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As with many business owners, Karen Majewski’s vintage clothing shop, Hamtramck’s Tekla Vintage, began by chance. “A friend of mine who has a secondhand shop was leasing the old Cody Hats store on Joseph Campau for storage,” she explained. “He had bought out the old merchandise, and since I sold vintage clothing on the side, asked me to help him sell off some of the literally thousands of leftover hats. It wasn’t long before he was pushing me to just buy the building and open up shop on my own.”

Majewski, a longtime vintage clothing enthusiast who just happens to be Hamtramck’s mayor, took his advice, opening Tekla Vintage on Joseph Campau (teklavintage.com) in 2014. Since then, she’s served as an ambassador both for the city and for its growing vintage industry. We caught up with Majewski as part of an occasional feature on people behind the scenes in the antiques business.

How long have you been a vintage enthusiast? What appeals to you about it?

I’ve been wearing, buying and selling vintage clothing since I was in high school in the 1970s. I’ve always gravitated toward old stuff in general and old clothes in particular. I actually remember the first secondhand store I ever went into, when I was probably no more than four or five. For many years I bought and sold vintage on the side, picked for other stores, and then sold online when that became a thing. I think it’s part of some deep and overarching impulse in my life, actually, a defining theme that unites a lot of the things I feel drawn to do — to recognize and rescue things of beauty and value that other people have forgotten or overlooked. It’s what I’ve done as a scholar of ethnicity, as a folk dancer, as an historical re-enactor, and even as the mayor of a city like Hamtramck.

Opening a brick and mortar shop is also part of that mission. You can make a lot more money selling out of your basement, but that doesn’t help your community, does it? To me it was also important to put new life into this historic storefront, to keep another business open to the public on Joseph Campau, to create a job or two, to manifest something visible that contributes to the vibrancy of this gem of a city.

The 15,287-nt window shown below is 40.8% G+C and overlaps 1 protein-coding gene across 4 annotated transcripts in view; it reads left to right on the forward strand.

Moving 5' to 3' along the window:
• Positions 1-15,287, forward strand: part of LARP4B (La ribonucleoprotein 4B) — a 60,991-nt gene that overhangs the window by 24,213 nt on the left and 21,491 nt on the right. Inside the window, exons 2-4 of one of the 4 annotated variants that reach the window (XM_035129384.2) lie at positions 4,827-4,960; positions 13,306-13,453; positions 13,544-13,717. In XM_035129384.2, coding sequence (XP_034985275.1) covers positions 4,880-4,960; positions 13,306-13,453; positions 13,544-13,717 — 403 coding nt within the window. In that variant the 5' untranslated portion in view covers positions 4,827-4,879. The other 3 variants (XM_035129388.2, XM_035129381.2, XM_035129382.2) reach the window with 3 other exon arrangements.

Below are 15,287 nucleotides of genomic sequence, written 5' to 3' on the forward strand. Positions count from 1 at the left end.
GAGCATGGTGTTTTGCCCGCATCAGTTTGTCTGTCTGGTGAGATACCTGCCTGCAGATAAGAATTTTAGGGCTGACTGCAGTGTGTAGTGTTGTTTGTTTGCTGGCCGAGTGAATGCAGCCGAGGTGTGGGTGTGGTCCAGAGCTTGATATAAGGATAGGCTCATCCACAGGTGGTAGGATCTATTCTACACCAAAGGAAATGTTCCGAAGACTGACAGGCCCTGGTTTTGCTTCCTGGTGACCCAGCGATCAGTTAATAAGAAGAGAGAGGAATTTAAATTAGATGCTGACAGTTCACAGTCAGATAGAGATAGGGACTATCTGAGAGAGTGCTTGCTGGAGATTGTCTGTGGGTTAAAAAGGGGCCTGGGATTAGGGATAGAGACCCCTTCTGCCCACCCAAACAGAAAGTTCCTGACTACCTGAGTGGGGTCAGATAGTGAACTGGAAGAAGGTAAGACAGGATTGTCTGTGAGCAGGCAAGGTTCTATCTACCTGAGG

How did you get started?  How has the shop been received?

Rachel Lutz from the Peacock Room also encouraged and mentored me, as did Torya Schoeniger. It was scary, especially because the building needed a lot of work, and still does. But people and circumstances just converged to make the whole crazy idea possible. I felt that if I didn’t take advantage of this opportunity that seemed to be headed straight for me, I would always wonder what I’d missed.

As for how the store has been received, it’s been gratifying for me to hear from customers who love returning, or who reminisce about shopping here when it was Cody’s, or who just appreciate the selection and affordability and cool factor. Hamtramck has actually become a little enclave for vintage clothing, with a handful of shops in just our two square miles, and we all encourage our customers to check out the other vintage shops while they’re in town.

Do you have an average customer?